It is one thing to learn the Truth about personal revival and victorious living but it is quite another to take up our cross daily and walk the narrow road of renunciation of the old self, the old Adam that screams out for satisfaction by the passing pleasures of this world (Heb 11:25, 1 Jn 2:17).


TOZER: "all of us who love our Lord Jesus Christ are facing such great changes in this period before the return of Christ that we are going to have to recall and have back upon us the kind of spiritual revival that will eventuate in a new moral power, in a new spirit of willing separation and heart purity, and a new bestowing of the enablings of the Spirit of God." 


When F. B. Meyer was pastoring Christ Church in London, Charles Spurgeon was preaching at Metropolitan Tabernacle, and G. Campbell Morgan was at Westminster Chapel. Meyer said, “I find in my own ministry that supposing I pray for my own little flock, ‘God bless me, God fill my pews, God send my a revival,” I miss the blessing; but as I pray for my big brother, Mr. Spurgeon, on the right-hand side of my church, ‘God bless him’; or my other big brother, Campbell Morgan, on the other side of my church, ‘God bless him’; I am sure to get a blessing without praying for it, for the overflow of their cups fills my little bucket.”


In 1746, about six years after the Great Awakening, in which Jonathan Edwards was the primary instrument of God to preach the Gospel and bring about the greatest revival in American history thus far, Edwards wrote A Treatise Concerning the Religious Affections. He wrote it to deal with a problem not unlike one we face today: the matter of evidence for true conversion. Many people want the blessings of salvation, especially eternal security, but no more. In the explosive drama of the Great Awakening, it seemed as though conversions were occurring in great numbers. However, it didn’t take long to realize that some people claimed conversions that were not real. While various excesses and heightened emotional experiences were common, scores of people didn’t demonstrate any evidence in their lives to verify their claim to know and love Jesus Christ, which led critics to attack the Great Awakening, contending it was nothing but a big emotional bath without any true conversions.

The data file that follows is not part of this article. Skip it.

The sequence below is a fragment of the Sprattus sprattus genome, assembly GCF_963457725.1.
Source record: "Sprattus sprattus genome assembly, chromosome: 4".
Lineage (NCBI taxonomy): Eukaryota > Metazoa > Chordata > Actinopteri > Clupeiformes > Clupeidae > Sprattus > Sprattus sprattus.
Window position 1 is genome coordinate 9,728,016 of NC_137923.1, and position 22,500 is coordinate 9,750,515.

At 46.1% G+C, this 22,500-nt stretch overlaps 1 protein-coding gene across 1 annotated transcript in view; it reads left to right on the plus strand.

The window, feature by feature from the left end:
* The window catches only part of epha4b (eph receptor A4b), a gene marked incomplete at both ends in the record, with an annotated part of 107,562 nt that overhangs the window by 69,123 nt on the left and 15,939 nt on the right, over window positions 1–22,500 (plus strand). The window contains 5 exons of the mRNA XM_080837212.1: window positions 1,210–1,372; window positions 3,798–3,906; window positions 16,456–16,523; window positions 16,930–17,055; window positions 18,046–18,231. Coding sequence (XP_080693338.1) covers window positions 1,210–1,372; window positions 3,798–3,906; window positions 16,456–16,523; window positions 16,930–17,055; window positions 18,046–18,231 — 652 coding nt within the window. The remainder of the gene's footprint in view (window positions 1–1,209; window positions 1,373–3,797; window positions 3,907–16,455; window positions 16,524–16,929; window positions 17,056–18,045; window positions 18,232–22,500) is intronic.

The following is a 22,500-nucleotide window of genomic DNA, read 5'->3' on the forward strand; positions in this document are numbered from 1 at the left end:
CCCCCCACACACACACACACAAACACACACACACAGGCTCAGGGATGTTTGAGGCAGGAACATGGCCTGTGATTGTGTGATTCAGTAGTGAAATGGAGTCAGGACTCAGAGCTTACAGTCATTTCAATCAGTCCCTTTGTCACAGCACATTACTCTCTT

As the Puritans used to say, "There is much insensibility to divine things among Christians."  This is why we need revival. And this is what revival is. Revival is not first the conversion of the lost. Revival is first the answer to Paul's prayer in 2Th3:5, "May the Lord direct your hearts into the love of God." When the Lord takes hold of the hearts of his people and directs them into the love of God, they experience the outpouring of the love of God through the Holy Spirit. When that happens to lots of people in the same place at the same time, we call it revival. 


The well-known Greek scholar Frederic Godet called Romans "the cathedral of the Christian faith" and wrote "the Reformation was undoubtedly the work of the Epistle to the Romans…and the probability is that every great spiritual revival in the church will be connected as effect and cause with a deeper understanding of this book." ne cannot say what might happen if Christians undertake an intensive study of this epistle. What happened to Augustine, Luther, Calvin, and Wesley, which left a mark on the world, could happen to us today. So, let the reader beware. Do not begin a serious study of this epistle unless you are willing to bear the consequences. 


Revival Quotes - from Complete Gathered Gold - highly recommended resources (digital versions are available from Logos and Wordsearch)

I believe nothing so distinctly causes the people of God in any generation to ‘stand in awe’ as when they hear of the great works of God in awakening his people powerfully. John H. Armstrong

A revival may produce noise, but it does not consist of it. The real thing is a wholehearted obedience. Ernest Baker

Man can no more organize revival than he can dictate to the wind. John Blanchard

Revival cannot be planned. It is a divine interruption. John Blanchard

It is easier to speak about revival than to set about it. Horatius Bonar

Revival is the exchange of the form of godliness for its living power. John Bonar

Evangelism is man working for God; revival is God working in a sovereign way on man’s behalf. F. Carlton Booth

While revivals do not last, the effects of revival always endure. F. Carlton Booth

Revival is not the top blowing off but the bottom falling out. Darrell Bridges

A revival of religion … consists in new spiritual life imparted to the dead and in new spiritual health imparted to the living. James Buchanan

In our biblical desire for revival, we must refuse to seek any experience which proposes to eliminate our natural weakness. Walter Chantry

No true revival has ever fed the ego of man, or encouraged superficiality. Bob Cotton

When God is about to do a great work, he pours out a spirit of supplication. Jonathan Edwards

When God visits his church according to his promises, effects follow that make people shout, ‘This is the finger of God!’ John Elias

It is misguided to think that God will revive a people who find no time to commune with him from the heart. Jim Faucett

Every revival that ever came in the history of the world, or in the history of the church, laid great emphasis on the holiness of God. Billy Graham

It may seem mysterious that God should permit a work of his own holy and blessed Spirit to be accompanied, marred and perverted by errors and abuses. But so it has been from the beginning Ashbel Green

A revival is a work of God’s Spirit among his own people. Vance Havner

Sunday morning Christianity is the greatest hindrance to true revival. Vance Havner

There never was a real revival that did not produce heartburn and hallelujahs. Vance Havner

Revival is God rending the heavens and coming down upon his people. Vance Havner